This case was placed on the Court's November 1982 trial list to be tried without a jury on the liability issues which were claimed to be interrelated. Trial commenced on November 3, 1982. By order of December 30, 1982, when no evidence had been presented on the second liability issue, the undersigned directed that only the first issue of liability, denominated as the validity of the 1973 mortgages, be tried at that time. Trial on the first issue of liability concluded on March 17, 1983 for a total of 68 trial days. The Court is now trying the second liability issue. Subsumed in the first issue are the questions of whether the IIT mortgages were fraudulent conveyances and whether the IIT mortgages were otherwise void because they were executed for illegal and ultra vires purposes. Also included within the first issue is whether the selling shareholders are liable for breaching any duty to creditors of the Raymond Group of corporations or to the corporations themselves by participating in a transaction whereby the corporations immediately used the IIT loan proceeds to finance the purchase of the Raymond Colliery stock and whether the payment of the loan proceeds to the selling shareholders was a fraudulent conveyance. All other issues in this case are to be tried subsequent to the Court's decisions on the first and second issues.

 Following are the Court's findings of fact, discussion, and conclusions of law with regard to the first issue of liability. Issuance of this decision was delayed approximately one month because additional briefing was required on questions relating to the liability of the selling shareholders of the Raymond Colliery stock.

  II. Findings of Fact.

 1. Raymond Colliery was incorporated in approximately 1962 as a Pennsylvania corporation.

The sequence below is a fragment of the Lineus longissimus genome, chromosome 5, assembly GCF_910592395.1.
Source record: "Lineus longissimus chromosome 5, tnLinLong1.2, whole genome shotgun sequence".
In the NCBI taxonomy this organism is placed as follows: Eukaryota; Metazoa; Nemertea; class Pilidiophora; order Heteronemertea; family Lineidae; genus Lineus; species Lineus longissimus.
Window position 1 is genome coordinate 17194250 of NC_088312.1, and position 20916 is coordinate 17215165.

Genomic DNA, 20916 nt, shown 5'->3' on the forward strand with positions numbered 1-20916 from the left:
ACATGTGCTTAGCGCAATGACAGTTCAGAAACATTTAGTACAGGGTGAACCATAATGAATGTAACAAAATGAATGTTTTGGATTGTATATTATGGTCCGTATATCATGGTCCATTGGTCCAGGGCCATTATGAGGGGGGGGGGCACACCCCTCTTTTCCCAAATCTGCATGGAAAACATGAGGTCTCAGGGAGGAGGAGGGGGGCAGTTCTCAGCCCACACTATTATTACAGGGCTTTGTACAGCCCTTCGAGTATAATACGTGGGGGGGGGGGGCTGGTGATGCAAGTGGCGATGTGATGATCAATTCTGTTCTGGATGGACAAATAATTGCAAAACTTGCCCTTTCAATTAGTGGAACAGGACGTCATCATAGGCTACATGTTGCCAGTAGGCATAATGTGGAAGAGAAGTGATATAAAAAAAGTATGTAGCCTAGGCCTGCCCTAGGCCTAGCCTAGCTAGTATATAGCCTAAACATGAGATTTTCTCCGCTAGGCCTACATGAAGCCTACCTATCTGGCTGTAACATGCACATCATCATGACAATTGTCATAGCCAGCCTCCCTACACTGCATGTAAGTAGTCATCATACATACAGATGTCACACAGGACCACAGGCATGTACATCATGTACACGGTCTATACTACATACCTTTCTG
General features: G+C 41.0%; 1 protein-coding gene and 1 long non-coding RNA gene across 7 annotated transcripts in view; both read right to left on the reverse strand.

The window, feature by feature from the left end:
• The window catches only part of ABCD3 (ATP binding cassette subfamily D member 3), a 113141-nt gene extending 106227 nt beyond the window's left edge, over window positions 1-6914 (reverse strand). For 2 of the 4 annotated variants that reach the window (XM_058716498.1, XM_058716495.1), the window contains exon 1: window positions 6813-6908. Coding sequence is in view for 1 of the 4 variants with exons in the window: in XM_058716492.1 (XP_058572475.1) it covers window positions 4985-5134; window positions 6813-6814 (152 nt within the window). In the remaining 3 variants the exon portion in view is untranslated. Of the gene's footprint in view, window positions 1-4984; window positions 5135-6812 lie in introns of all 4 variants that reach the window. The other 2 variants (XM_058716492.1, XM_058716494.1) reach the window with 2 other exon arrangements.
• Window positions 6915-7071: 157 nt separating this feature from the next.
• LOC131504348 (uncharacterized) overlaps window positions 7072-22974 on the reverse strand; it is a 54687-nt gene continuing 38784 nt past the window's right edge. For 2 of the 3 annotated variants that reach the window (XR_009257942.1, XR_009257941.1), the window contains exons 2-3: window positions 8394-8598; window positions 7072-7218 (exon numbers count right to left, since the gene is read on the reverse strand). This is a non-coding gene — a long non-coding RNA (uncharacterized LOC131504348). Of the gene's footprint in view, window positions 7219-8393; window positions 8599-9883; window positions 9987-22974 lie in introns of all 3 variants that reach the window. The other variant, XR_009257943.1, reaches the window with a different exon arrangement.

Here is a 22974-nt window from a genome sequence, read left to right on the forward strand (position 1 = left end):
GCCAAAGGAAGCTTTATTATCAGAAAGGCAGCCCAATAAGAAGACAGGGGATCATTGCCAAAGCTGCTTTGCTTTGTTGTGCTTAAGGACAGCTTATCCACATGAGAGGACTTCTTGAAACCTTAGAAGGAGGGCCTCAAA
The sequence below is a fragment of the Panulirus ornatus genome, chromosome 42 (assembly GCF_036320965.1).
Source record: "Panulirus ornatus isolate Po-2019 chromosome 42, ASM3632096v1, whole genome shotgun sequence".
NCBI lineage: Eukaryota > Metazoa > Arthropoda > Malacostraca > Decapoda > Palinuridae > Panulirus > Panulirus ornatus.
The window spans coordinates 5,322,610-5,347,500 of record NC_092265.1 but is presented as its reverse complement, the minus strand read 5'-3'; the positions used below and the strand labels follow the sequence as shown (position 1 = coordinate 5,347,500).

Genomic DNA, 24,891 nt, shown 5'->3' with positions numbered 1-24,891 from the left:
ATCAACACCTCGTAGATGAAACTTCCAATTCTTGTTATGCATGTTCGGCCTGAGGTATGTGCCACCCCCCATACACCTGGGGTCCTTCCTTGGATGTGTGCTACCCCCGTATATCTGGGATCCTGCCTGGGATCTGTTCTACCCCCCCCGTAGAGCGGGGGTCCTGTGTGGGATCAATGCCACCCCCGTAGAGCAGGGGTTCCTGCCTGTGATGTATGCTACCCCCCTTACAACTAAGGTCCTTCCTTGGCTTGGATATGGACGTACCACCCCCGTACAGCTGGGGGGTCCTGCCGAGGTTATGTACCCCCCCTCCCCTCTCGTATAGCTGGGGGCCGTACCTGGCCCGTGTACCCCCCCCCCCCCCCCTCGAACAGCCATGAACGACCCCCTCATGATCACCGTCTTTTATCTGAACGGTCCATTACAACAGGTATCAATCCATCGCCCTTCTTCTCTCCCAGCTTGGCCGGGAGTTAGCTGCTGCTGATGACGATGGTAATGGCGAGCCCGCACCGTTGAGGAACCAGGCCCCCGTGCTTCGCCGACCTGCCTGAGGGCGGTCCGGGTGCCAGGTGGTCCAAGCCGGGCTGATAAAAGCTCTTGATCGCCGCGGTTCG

2. Raymond Colliery owned the stock of other corporations engaged in coal mining and sales. Raymond Colliery also owned land and tangible assets in Lackawanna County, Pennsylvania.

 3. The stock of Raymond Colliery was owned or controlled between 1962 and 1973 by the following persons, all of whom are Defendants: Thomas J. Gillen, John J. Gillen, Robert W. Cleveland, Robert W. Cleveland, Jr., Jay W. Cleveland, Royal Cleveland, and William T. Kirchoff (hereinafter "the Gillens and Clevelands").

 4. Sometime prior to 1973, Robert W. Cleveland and Robert W. Cleveland, Jr. transferred their stock in Raymond Colliery to Defendant Robert W. Cleveland & Sons, Inc.

 5. Royal E. Cleveland died after this action was instituted and Jay W. Cleveland, the administrator of the Estate of Royal E. Cleveland, has been substituted in his stead.

 6. Prior to 1962, Thomas J. Gillen and John J. Gillen had been in the business of coal mining, doing business primarily under the name of Gillen Coal Co. or its successors.

 7. In addition to their involvement with Raymond Colliery, Jay W. Cleveland, Robert W. Cleveland, Robert W. Cleveland, Jr. and Royal Cleveland were in the business of earth-moving equipment sales and land development, doing business as Cleveland Brothers Equipment, Inc.

 8. Raymond Colliery acquired most of its lands and other tangible assets from the Glen Alden Corporation (Glen Alden). (Undisputed, hereinafter "U")

 9. Glen Alden was a corporation engaged in coal production located in the Wilkes-Barre-Scranton area of Pennsylvania.

 10. Glen Alden owned Blue Coal Corporation (Blue Coal), a company engaged in coal production.

 11. The bulk of Blue Coal's land and other assets was located in Luzerne County. (U)

 12. In 1966, Glen Alden sold all the stock and assets of Blue Coal to Raymond Colliery for $6,000,000. Raymond Colliery paid Glen Alden $500,000 in cash with the balance of the purchase price to be paid pursuant to a note secured by a mortgage on Blue Coal's lands.

 13. In 1966 Raymond Colliery had the following wholly-owned subsidiaries: Blue Coal, Gillen Coal Mining, Inc. (Gillen Coal), Carbondale Coal Co., Inc. (Carbondale), Moffat Premium Anthracite, Inc. (Moffat), Olyphant Premium Anthracite, Inc. (Olyphant Premium) and Gilco, Inc. (Gilco). In addition, Raymond Colliery controlled Minindu Corporation (Minindu) and Glen Nan, Inc. (Glen Nan), which were wholly-owned subsidiaries of Blue Coal, Maple City Coal Co., Inc. (Maple City), Northwest Mining, Inc. (Northwest), Powderly Machine Corp. (Powderly Machine), and Clinton Fuel Sales, Inc. (Clinton), which were wholly-owned subsidiaries of Carbondale, and Powderly Corporation (Powderly) which was owned by Blue Coal and Carbondale.